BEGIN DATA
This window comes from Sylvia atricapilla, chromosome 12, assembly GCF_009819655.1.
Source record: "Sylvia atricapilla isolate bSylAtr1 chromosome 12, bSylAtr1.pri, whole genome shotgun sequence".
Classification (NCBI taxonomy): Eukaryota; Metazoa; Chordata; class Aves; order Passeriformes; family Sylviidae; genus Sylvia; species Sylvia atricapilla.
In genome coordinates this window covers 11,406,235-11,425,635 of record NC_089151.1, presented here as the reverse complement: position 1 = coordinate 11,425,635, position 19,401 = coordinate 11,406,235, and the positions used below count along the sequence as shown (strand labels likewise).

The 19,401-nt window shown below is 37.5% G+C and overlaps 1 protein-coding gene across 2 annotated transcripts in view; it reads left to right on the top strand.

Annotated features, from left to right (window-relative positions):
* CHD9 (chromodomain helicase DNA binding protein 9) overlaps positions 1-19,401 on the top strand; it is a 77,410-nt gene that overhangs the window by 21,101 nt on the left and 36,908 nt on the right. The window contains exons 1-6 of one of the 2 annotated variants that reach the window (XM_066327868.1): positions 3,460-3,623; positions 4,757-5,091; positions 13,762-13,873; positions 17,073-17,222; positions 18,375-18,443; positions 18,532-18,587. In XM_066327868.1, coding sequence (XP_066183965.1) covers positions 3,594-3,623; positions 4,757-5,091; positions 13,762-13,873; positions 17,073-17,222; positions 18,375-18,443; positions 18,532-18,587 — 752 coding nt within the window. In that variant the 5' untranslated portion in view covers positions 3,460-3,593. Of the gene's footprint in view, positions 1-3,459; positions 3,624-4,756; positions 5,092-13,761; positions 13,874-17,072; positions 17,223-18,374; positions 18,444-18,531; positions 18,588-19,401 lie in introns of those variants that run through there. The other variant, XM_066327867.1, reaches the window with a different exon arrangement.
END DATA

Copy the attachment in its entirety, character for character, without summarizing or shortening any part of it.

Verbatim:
This window comes from Sylvia atricapilla, chromosome 12, assembly GCF_009819655.1.
Source record: "Sylvia atricapilla isolate bSylAtr1 chromosome 12, bSylAtr1.pri, whole genome shotgun sequence".
Classification (NCBI taxonomy): Eukaryota; Metazoa; Chordata; class Aves; order Passeriformes; family Sylviidae; genus Sylvia; species Sylvia atricapilla.
In genome coordinates this window covers 11,406,235-11,425,635 of record NC_089151.1, presented here as the reverse complement: position 1 = coordinate 11,425,635, position 19,401 = coordinate 11,406,235, and the positions used below count along the sequence as shown (strand labels likewise).

The 19,401-nt window shown below is 37.5% G+C and overlaps 1 protein-coding gene across 2 annotated transcripts in view; it reads left to right on the top strand.

Annotated features, from left to right (window-relative positions):
* CHD9 (chromodomain helicase DNA binding protein 9) overlaps positions 1-19,401 on the top strand; it is a 77,410-nt gene that overhangs the window by 21,101 nt on the left and 36,908 nt on the right. The window contains exons 1-6 of one of the 2 annotated variants that reach the window (XM_066327868.1): positions 3,460-3,623; positions 4,757-5,091; positions 13,762-13,873; positions 17,073-17,222; positions 18,375-18,443; positions 18,532-18,587. In XM_066327868.1, coding sequence (XP_066183965.1) covers positions 3,594-3,623; positions 4,757-5,091; positions 13,762-13,873; positions 17,073-17,222; positions 18,375-18,443; positions 18,532-18,587 — 752 coding nt within the window. In that variant the 5' untranslated portion in view covers positions 3,460-3,593. Of the gene's footprint in view, positions 1-3,459; positions 3,624-4,756; positions 5,092-13,761; positions 13,874-17,072; positions 17,223-18,374; positions 18,444-18,531; positions 18,588-19,401 lie in introns of those variants that run through there. The other variant, XM_066327867.1, reaches the window with a different exon arrangement.